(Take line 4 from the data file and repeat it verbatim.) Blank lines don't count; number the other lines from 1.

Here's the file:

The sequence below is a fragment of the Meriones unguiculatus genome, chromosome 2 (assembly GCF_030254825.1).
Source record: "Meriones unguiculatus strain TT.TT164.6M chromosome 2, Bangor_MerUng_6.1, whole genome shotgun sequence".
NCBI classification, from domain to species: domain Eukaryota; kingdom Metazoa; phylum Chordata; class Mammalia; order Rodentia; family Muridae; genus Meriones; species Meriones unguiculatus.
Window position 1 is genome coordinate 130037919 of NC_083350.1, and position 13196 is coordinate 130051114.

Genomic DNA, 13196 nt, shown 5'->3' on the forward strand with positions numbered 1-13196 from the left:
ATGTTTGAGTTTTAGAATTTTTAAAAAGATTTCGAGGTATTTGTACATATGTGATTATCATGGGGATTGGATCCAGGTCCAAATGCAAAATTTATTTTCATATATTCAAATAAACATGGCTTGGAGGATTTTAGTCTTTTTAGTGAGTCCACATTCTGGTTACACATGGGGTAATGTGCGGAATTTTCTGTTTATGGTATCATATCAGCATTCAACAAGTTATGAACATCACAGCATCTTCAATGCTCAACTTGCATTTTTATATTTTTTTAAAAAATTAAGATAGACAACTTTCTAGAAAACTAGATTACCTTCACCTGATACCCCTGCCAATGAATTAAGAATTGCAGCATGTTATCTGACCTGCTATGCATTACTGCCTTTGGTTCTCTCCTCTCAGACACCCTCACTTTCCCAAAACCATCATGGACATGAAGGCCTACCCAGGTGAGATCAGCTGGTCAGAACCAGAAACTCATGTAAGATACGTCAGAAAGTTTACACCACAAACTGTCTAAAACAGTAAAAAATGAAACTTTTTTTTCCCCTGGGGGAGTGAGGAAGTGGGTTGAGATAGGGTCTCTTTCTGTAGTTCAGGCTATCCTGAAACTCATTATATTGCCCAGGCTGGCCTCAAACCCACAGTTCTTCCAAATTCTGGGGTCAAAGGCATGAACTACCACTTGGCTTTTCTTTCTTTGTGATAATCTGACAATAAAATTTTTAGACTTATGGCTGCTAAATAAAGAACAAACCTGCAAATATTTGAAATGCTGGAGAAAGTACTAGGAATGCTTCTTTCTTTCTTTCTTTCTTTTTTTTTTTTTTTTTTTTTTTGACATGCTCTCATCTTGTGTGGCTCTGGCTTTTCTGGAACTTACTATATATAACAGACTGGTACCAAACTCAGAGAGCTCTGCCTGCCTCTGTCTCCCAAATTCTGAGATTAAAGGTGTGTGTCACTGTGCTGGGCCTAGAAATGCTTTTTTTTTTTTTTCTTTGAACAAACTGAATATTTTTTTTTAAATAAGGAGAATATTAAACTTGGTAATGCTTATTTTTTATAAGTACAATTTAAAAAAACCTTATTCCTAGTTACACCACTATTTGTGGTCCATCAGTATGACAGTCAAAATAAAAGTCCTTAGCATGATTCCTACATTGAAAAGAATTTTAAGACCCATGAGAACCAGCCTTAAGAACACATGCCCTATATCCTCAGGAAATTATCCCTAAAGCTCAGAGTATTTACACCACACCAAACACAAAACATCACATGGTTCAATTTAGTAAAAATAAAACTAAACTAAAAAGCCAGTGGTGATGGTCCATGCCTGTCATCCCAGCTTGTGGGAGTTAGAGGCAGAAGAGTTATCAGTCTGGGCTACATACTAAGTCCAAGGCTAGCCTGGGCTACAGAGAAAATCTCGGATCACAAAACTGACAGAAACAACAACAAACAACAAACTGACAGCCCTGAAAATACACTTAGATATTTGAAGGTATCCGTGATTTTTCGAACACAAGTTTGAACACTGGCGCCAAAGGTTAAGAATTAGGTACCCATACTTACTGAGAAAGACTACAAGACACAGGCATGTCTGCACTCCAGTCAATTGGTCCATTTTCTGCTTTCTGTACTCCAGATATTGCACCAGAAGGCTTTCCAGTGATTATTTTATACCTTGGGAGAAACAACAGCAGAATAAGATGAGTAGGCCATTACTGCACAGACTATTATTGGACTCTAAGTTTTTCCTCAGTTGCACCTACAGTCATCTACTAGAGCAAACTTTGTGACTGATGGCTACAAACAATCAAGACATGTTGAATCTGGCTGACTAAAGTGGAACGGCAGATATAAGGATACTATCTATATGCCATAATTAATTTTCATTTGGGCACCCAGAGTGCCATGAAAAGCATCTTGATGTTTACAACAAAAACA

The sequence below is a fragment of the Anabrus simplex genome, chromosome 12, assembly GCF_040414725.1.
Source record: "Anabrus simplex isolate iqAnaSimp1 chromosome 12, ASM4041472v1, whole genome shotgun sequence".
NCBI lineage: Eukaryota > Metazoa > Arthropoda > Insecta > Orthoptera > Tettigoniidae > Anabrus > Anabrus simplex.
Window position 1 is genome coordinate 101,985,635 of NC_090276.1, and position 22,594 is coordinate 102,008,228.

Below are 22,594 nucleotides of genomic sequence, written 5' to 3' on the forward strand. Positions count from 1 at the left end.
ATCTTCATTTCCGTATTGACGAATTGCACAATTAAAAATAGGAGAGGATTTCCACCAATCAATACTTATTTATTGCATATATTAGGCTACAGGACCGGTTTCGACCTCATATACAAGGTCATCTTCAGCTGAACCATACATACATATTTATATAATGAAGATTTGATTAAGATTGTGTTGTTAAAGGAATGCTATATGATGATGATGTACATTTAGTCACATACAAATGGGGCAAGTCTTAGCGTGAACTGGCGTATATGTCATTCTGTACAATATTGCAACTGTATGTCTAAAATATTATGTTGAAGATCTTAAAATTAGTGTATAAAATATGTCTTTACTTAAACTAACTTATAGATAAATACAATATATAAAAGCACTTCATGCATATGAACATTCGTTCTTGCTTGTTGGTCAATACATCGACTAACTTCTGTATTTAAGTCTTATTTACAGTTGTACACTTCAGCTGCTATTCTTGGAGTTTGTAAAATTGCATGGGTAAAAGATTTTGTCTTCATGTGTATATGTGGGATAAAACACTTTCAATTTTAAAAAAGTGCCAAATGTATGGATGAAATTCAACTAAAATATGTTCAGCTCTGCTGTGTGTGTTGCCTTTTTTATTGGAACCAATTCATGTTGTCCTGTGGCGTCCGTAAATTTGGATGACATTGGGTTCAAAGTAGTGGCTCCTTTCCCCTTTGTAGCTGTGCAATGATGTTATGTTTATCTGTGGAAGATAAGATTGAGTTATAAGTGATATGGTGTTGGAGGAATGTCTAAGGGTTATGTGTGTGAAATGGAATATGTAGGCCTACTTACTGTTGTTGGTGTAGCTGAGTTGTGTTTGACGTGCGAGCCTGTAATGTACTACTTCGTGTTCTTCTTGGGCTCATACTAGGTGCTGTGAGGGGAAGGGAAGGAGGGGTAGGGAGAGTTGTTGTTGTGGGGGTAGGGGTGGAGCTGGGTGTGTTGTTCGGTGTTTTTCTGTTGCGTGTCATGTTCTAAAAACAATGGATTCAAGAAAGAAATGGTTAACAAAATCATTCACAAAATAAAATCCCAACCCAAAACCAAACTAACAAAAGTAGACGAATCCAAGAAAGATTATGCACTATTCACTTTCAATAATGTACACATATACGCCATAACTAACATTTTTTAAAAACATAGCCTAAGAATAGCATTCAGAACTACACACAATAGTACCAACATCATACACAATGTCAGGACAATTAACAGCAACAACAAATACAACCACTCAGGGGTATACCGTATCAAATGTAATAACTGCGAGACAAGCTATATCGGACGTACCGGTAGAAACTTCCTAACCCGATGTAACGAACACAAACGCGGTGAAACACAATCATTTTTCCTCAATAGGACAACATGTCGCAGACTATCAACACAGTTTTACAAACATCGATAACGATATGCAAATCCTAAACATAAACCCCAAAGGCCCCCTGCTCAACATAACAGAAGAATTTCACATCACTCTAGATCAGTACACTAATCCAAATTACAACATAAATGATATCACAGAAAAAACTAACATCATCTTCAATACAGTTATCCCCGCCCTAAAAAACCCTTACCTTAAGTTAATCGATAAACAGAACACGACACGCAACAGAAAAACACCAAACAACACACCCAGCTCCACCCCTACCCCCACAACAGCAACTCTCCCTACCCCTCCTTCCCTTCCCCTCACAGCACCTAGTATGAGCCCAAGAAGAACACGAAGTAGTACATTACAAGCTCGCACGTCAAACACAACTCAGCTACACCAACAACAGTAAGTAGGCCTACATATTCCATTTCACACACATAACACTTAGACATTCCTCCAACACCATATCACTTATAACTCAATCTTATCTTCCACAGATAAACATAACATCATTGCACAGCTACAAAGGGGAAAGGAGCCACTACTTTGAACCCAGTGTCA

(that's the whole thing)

Window position 1 is genome coordinate 130037919 of NC_083350.1, and position 13196 is coordinate 130051114.